Category Archives: Engineering

Different kinds of storage

I’ve been spending most of my time so far on Project Tofino thinking about how a user agent stores data.

A user agent is software that mediates your interaction with the world. A web browser is one particular kind of user agent: one that fetches parts of the web and shows them to you.

(As a sidenote: browsers are incredibly complicated, not just for the obvious reasons of document rendering and navigation, but also because parts of the web need to run code on your machine and parts of it are actively trying to attack and track you. One of a browser’s responsibilities is to keep you safe from the web.)

Chewing on Redux, separation of concerns, and Electron’s process model led to us drawing a distinction between a kind of ‘profile service’ and the front-end browser itself, with ‘profile’ defined as the data stored and used by a traditional browser window. You can see the guts of this distinction in some of our development docs.

The profile service stores full persistent history and data like it. The front-end, by contrast, has a pure Redux data model that’s much closer to what it needs to show UI — e.g., rather than all of the user’s starred pages, just a list of the user’s five most recent.

The front-end is responsible for fetching pages and showing the UI around them. The back-end service is responsible for storing data and answering questions about it from the front-end.

To build that persistent storage we opted for a mostly event-based model: simple, declarative statements about the user’s activity, stored in SQLite. SQLite gives us durability and known performance characteristics in an embedded database.

On top of this we can layer various views (materialized or not). The profile service takes commands as input and pushes out diffs, and the storage itself handles writes by logging events and answering queries through views. This is the CQRS concept applied to an embedded store: we use different representations for readers and writers, so we can think more clearly about the transformations between them.

Where next?

One of the reasons we have a separate service is to acknowledge that it might stick around when there are no browser windows open, and that it might be doing work other than serving the immediate needs of a browser window. Perhaps the service is pre-fetching pages, or synchronizing your data in the background, or trying to figure out what you want to read next. Perhaps you can interact with the service from something other than a browser window!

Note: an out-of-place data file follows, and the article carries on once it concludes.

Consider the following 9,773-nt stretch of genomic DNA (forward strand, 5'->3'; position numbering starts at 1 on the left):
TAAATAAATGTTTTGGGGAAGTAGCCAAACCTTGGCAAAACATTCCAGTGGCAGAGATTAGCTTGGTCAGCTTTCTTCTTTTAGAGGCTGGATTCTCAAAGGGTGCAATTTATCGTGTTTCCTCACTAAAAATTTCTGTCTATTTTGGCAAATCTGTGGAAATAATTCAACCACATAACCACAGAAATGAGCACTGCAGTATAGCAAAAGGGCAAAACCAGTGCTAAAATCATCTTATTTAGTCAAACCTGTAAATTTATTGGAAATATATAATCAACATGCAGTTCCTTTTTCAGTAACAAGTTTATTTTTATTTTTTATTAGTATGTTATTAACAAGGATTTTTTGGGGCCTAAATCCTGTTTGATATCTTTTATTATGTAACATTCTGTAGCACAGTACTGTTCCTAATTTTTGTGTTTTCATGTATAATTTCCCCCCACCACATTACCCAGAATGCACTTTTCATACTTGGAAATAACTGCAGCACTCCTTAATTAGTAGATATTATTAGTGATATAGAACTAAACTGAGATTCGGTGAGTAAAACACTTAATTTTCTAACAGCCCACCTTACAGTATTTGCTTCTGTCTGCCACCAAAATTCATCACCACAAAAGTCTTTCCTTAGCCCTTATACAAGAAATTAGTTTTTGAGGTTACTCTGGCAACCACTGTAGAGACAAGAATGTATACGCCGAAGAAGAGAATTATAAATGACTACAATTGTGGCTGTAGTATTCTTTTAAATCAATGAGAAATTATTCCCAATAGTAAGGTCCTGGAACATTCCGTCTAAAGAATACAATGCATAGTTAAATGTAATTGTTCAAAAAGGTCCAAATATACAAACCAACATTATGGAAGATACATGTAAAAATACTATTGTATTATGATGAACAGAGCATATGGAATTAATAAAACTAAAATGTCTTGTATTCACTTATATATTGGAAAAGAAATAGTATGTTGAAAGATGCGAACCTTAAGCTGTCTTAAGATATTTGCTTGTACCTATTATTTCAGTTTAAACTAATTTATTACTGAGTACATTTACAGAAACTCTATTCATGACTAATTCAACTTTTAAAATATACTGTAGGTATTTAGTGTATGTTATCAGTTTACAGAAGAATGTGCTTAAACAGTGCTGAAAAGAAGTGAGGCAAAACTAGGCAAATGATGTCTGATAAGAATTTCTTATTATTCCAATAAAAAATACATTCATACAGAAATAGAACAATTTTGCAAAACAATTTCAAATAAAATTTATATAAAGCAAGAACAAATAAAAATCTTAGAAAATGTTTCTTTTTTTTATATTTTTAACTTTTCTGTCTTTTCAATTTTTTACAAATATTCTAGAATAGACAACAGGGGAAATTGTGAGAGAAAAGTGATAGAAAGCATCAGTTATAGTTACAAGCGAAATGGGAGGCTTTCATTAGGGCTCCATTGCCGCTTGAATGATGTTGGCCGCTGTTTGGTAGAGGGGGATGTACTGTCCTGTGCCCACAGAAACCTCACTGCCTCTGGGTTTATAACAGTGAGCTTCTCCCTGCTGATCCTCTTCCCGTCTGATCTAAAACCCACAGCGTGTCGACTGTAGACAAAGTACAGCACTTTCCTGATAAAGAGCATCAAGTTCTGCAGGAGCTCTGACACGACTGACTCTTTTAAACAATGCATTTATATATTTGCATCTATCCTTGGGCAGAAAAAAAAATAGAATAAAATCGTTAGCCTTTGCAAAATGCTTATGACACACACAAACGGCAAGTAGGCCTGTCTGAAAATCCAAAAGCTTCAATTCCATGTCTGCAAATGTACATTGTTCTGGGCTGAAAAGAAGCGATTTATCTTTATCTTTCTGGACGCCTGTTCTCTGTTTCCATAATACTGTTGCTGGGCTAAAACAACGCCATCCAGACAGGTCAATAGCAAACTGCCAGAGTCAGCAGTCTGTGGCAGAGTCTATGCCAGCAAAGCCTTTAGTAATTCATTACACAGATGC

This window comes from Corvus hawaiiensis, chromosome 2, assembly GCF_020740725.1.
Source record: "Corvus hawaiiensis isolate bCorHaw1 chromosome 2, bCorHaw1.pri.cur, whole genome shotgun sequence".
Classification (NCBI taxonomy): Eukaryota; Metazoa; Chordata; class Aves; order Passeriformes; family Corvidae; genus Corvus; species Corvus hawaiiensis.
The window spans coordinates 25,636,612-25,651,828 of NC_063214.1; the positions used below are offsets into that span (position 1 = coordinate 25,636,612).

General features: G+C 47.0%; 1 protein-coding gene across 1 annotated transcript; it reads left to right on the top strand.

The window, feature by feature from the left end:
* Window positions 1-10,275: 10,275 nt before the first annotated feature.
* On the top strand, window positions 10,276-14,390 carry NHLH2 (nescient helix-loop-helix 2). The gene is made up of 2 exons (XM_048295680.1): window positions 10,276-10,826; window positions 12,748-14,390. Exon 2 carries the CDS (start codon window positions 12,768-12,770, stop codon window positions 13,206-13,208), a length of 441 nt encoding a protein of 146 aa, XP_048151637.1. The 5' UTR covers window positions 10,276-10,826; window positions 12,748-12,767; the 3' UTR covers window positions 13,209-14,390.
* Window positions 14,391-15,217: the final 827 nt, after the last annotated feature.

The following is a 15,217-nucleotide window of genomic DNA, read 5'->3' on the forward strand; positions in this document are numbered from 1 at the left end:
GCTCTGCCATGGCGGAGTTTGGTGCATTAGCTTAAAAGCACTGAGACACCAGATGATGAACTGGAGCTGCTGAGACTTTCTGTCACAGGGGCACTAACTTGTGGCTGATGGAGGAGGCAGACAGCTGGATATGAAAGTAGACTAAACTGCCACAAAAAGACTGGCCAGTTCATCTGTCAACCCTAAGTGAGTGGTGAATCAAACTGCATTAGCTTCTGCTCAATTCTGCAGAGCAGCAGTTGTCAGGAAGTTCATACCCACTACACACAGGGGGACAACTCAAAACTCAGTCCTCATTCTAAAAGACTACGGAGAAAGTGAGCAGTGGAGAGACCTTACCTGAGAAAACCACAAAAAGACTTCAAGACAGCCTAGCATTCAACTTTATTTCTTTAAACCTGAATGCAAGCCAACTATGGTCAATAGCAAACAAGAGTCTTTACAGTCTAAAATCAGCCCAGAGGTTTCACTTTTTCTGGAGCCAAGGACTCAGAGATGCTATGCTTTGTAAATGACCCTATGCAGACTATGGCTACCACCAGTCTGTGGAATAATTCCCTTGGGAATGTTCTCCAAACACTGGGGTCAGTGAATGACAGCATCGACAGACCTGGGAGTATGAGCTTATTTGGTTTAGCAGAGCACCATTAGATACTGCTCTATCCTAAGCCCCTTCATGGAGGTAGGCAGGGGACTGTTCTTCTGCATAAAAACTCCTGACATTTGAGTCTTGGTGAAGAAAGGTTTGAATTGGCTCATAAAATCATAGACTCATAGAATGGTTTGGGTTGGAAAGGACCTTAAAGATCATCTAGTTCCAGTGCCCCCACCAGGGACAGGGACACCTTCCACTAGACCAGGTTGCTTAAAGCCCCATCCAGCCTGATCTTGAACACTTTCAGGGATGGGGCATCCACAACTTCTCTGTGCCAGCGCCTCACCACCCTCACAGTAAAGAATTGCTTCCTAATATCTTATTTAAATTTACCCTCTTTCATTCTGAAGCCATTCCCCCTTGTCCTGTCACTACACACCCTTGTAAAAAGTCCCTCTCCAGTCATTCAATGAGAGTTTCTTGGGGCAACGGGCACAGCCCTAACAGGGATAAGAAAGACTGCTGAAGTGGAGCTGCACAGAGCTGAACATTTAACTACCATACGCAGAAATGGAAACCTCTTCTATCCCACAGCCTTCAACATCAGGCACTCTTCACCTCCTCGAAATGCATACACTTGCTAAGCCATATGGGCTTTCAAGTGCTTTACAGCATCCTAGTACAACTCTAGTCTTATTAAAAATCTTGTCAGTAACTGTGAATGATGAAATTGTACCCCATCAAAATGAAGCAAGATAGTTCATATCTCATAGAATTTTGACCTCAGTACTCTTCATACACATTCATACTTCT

Some of those things need different kinds of storage. Ad hoc integrations might be best served by a document store; recommendations might warrant some kind of graph database.

When we look through that lens we no longer have just a profile service wrapping profile storage. We have a more general user agent service, and one of the data sources it manages is your profile data.

Humane code review

In the year I’ve been at Mozilla I’ve submitted almost two hundred patches for review. My email archives suggest that I’ve had 26 reviews not granted, and 164 granted.

I’ve also been reviewing patches for Sync since January of 2011. And in the past few months our team — and thus the number of people whose code I review, or see being reviewed — has grown significantly.

This has given me a lot of food for thought on the topic of code review and motivation, so here’s a Saturday afternoon blog post!

From one valid (if extreme) perspective, we don’t own our code, and we have no investment in it. All code is bad, and a positive review brings only grim satisfaction. A negative review is a joyous opportunity to learn, not a personal insult. We toil beneath our hooded robes.

Very few people can be this detached from their output. (I try!)

A “review granted” or “review not granted” email brings most of us a burst of emotion; even having reached a very low-ego place with respect to my code (it’s hard to make it through two hundred code reviews and still derive my self-worth from a patch!), I still feel good when I get r+, and a mild shot of frustration and disappointment when I get r-. Despite the fantastic opportunity to learn inherent in each review, we need to fight through our emotions to get to the point of learning. Marko Kloos writes about a similar process in his discussion of writers’ rejection letters.

If I still sometimes feel these things, I thought, then what about people who aren’t like me? Perhaps they’re volunteer contributors with other demands on their time. Perhaps they’re just less motivated, or have more self-worth riding on each patch. Perhaps they are junior engineers who feel that they have to prove themselves. A blunt, factual, “this is totally wrong” review, as so many of us tend to give, can be a shattering blow to a person’s motivation. Even people with practice dissociating their ego from their work can take a motivation hit; it’s not just the personal involvement, but also the frustration at a setback.